There were three major newspapers in Pittsburgh back then: The Press, The Post-Gazette, and The Sun-Telegraph. All three offered jobs to young boys to deliver the papers door to door. We subscribed to The Press. The daily papers cost five cents and the Sunday edition was twenty cents. Once a week a boy came knocking on the door to collect the fifty cents we owed him.

For home milk delivery, we had a choice of Meadow Gold, Harmony, or Otto’s Dairy. My Uncle Tom worked for Meadow Gold, so they won our business. Of course, if we ran out between deliveries, we could always stop one of the other company’s drivers and get whatever we needed. I know they sold regular milk, buttermilk, chocolate milk, half and half, and whipping cream. They may have also sold eggs and butter. My memory is a bit weak in that regard,

Once a week a truck – I believe it was Brandi’s Cleaners – came by with laundered shirts for my older brothers. That same company did dry cleaning, but for whatever reason, we always took our dry cleaning down to Mr. Swartz.

The mail man came once a day except when they delivered twice a day in the weeks leading up to Christmas. Of course, we were paying the princely sum of three or four cents for first class mail back in those days.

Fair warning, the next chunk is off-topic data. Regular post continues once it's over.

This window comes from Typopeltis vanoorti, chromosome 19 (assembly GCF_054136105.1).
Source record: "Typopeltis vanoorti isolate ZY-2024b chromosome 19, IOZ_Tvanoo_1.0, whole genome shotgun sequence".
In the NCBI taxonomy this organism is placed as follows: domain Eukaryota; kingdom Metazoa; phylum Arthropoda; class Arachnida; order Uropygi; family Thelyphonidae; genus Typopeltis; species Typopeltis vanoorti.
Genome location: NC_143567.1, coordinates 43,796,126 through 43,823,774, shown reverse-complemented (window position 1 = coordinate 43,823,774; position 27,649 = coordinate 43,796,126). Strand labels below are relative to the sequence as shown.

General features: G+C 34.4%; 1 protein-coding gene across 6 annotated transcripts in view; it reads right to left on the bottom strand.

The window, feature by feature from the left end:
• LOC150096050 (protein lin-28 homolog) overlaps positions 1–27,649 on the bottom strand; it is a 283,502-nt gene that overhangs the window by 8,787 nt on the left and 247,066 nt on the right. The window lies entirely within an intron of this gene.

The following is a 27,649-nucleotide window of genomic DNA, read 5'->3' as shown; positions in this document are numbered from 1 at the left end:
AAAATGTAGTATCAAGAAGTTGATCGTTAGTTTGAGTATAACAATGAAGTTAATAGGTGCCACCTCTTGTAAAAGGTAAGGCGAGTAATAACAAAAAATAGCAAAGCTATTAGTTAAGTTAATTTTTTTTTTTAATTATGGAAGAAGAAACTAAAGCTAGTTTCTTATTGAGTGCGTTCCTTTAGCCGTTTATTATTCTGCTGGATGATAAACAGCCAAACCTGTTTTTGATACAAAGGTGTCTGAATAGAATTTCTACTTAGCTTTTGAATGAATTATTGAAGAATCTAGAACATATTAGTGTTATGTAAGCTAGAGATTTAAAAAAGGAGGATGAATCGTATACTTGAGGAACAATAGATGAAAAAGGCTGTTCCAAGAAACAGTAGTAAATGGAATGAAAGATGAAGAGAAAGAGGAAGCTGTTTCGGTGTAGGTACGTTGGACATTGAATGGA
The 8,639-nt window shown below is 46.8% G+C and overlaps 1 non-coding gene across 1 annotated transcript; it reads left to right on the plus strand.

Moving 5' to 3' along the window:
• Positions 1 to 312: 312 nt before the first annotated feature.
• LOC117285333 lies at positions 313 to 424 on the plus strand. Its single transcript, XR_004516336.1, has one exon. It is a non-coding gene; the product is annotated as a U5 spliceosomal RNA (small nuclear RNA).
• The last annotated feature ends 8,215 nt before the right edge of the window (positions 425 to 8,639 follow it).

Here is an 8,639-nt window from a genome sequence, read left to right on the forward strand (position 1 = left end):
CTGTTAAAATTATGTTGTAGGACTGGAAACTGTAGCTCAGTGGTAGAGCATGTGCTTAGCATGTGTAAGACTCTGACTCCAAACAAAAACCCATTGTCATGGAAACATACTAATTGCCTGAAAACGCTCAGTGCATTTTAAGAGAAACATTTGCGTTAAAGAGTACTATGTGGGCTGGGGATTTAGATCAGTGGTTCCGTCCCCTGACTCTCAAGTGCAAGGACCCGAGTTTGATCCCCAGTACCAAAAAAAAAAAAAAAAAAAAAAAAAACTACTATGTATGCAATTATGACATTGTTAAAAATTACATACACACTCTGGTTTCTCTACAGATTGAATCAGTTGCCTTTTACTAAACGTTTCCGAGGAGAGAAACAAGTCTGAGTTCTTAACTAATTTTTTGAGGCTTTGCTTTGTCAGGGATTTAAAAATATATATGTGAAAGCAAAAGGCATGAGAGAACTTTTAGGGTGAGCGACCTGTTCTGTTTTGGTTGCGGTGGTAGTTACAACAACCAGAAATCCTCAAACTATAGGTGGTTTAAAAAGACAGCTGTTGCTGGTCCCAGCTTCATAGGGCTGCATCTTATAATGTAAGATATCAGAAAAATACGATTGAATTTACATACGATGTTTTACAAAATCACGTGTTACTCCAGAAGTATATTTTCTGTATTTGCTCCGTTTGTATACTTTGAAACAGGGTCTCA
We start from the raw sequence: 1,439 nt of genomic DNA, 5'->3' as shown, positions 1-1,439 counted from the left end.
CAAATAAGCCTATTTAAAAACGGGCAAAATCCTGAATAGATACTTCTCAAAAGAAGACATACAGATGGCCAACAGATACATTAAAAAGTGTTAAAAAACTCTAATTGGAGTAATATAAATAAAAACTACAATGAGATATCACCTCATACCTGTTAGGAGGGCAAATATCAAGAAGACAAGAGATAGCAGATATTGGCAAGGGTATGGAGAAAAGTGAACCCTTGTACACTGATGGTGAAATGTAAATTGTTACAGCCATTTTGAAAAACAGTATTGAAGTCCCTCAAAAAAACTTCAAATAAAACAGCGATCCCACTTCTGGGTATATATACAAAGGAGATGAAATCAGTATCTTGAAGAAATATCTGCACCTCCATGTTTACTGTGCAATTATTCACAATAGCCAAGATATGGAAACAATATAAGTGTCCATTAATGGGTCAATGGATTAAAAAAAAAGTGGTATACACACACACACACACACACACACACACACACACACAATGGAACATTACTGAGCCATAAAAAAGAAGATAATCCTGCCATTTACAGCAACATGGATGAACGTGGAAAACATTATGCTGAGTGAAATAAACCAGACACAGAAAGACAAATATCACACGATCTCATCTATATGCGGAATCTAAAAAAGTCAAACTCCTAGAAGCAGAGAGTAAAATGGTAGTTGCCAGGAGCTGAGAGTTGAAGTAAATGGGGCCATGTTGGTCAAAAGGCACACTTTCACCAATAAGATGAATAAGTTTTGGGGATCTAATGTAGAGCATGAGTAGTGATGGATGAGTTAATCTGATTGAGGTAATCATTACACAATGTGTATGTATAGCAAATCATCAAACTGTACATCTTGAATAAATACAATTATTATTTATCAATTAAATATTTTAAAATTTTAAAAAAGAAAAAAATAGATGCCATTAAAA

In the years following the depression, insurance companies began selling policies that had weekly premiums. My parents had policies on themselves as well as me and my siblings. Each policy cost anywhere from ten to twenty cents per week, and a man came by once a week to collect the money. The thing I remember most about him was his smelly cigars. He never gave a thought to leaving the thing outside before he walked right in and announced his presence.

I’m not sure how often another old man came buy. He would drive his ancient truck slowly up and down every alley and street yelling, “Rag Man!” I don’t think my parents ever had anything to give or sell to him, so I’m not sure how his business operated. Looking in the back of his truck made me believe he’d take just about anything… including rags.